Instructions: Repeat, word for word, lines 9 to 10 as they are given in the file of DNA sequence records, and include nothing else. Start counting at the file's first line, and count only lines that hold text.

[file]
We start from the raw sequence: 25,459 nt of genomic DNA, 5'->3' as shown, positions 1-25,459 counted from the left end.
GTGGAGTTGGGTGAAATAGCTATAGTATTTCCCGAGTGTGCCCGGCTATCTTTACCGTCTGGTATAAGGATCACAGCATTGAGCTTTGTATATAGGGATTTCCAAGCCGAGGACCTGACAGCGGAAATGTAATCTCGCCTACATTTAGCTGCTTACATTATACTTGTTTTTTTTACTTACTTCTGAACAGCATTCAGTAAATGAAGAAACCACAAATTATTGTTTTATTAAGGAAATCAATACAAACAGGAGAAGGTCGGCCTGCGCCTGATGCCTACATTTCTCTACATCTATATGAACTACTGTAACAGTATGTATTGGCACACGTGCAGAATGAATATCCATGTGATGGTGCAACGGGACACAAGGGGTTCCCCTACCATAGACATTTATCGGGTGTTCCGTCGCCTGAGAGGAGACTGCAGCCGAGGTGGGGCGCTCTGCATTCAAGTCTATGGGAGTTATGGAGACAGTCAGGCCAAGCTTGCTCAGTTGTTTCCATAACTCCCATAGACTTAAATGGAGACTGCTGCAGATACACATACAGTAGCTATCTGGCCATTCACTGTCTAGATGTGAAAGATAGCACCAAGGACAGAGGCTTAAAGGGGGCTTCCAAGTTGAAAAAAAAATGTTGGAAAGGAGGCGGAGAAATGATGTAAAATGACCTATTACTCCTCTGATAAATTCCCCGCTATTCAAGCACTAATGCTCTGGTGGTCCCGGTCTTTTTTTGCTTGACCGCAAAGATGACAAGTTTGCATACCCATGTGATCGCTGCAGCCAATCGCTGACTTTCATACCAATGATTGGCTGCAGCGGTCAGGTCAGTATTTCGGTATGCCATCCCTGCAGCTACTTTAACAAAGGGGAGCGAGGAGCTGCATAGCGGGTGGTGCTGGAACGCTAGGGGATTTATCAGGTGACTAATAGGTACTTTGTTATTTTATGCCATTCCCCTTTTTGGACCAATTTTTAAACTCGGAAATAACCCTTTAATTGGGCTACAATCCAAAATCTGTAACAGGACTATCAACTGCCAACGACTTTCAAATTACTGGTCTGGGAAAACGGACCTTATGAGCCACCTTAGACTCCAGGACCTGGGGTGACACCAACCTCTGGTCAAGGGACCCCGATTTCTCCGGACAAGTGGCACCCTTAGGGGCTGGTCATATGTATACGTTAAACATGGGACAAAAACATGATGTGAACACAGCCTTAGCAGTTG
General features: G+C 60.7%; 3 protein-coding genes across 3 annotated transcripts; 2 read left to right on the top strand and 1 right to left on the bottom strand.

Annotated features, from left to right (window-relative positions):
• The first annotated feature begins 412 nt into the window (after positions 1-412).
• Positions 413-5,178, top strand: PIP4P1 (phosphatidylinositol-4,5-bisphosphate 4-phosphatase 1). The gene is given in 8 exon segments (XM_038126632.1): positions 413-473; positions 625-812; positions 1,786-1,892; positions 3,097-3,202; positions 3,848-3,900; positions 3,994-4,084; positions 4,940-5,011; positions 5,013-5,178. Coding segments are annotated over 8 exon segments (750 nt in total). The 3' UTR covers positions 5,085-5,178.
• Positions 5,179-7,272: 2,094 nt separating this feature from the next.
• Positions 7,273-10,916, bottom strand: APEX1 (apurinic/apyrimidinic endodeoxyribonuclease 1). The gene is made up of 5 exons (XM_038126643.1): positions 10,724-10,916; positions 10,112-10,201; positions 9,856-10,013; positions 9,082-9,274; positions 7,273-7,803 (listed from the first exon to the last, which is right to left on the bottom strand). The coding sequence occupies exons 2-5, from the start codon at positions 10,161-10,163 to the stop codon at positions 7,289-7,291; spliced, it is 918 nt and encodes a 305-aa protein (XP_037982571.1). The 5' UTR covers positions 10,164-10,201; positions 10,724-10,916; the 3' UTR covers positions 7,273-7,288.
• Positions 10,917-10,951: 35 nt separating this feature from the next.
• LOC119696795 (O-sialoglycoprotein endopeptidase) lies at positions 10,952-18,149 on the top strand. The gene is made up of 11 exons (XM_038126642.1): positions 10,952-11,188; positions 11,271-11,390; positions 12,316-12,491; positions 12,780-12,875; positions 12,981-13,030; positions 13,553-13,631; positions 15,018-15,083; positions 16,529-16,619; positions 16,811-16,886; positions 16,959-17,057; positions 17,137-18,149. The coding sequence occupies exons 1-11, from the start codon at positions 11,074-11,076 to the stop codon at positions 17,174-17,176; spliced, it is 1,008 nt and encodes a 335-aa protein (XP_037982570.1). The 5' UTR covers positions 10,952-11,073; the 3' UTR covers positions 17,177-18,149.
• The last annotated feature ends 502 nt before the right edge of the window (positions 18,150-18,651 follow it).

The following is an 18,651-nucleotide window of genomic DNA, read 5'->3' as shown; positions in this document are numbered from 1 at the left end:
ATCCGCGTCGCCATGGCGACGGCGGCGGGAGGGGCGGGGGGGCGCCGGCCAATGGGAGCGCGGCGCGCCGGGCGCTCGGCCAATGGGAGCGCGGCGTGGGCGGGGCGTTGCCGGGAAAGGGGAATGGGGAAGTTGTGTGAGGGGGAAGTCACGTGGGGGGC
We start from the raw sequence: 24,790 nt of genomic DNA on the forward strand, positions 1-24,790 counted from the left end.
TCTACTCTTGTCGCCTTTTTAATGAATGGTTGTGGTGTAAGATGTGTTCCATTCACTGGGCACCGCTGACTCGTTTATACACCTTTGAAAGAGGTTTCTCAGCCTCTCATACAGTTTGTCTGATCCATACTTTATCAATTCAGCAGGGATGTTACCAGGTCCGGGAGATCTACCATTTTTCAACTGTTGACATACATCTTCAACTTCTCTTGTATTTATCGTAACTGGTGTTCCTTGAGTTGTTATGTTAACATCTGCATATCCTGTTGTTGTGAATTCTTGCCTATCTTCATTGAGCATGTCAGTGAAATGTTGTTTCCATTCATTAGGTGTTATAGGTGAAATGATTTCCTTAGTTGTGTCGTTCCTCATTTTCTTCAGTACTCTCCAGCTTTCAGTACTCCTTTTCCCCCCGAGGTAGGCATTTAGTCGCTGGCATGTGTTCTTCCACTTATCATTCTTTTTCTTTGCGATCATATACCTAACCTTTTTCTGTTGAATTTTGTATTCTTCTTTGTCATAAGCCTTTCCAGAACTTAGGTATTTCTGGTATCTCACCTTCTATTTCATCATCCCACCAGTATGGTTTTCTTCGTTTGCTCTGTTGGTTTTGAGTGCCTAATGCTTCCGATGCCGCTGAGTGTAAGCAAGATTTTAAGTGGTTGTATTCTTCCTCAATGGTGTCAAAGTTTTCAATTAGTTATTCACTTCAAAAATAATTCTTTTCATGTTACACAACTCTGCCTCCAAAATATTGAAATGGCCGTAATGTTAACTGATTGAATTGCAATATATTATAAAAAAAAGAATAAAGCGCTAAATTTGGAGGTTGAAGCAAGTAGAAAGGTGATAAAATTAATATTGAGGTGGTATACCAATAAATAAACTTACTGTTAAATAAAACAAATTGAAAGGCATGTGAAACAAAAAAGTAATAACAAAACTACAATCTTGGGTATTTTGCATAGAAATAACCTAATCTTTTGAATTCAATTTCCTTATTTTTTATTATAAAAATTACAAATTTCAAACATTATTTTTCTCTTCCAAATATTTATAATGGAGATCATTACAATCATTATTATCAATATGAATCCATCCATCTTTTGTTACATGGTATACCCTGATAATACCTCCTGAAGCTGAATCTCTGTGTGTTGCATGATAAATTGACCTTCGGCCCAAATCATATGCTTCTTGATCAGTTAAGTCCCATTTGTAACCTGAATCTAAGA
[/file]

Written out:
• Positions 10,917-10,951: 35 nt separating this feature from the next.
• LOC119696795 (O-sialoglycoprotein endopeptidase) lies at positions 10,952-18,149 on the top strand. The gene is made up of 11 exons (XM_038126642.1): positions 10,952-11,188; positions 11,271-11,390; positions 12,316-12,491; positions 12,780-12,875; positions 12,981-13,030; positions 13,553-13,631; positions 15,018-15,083; positions 16,529-16,619; positions 16,811-16,886; positions 16,959-17,057; positions 17,137-18,149. The coding sequence occupies exons 1-11, from the start codon at positions 11,074-11,076 to the stop codon at positions 17,174-17,176; spliced, it is 1,008 nt and encodes a 335-aa protein (XP_037982570.1). The 5' UTR covers positions 10,952-11,073; the 3' UTR covers positions 17,177-18,149.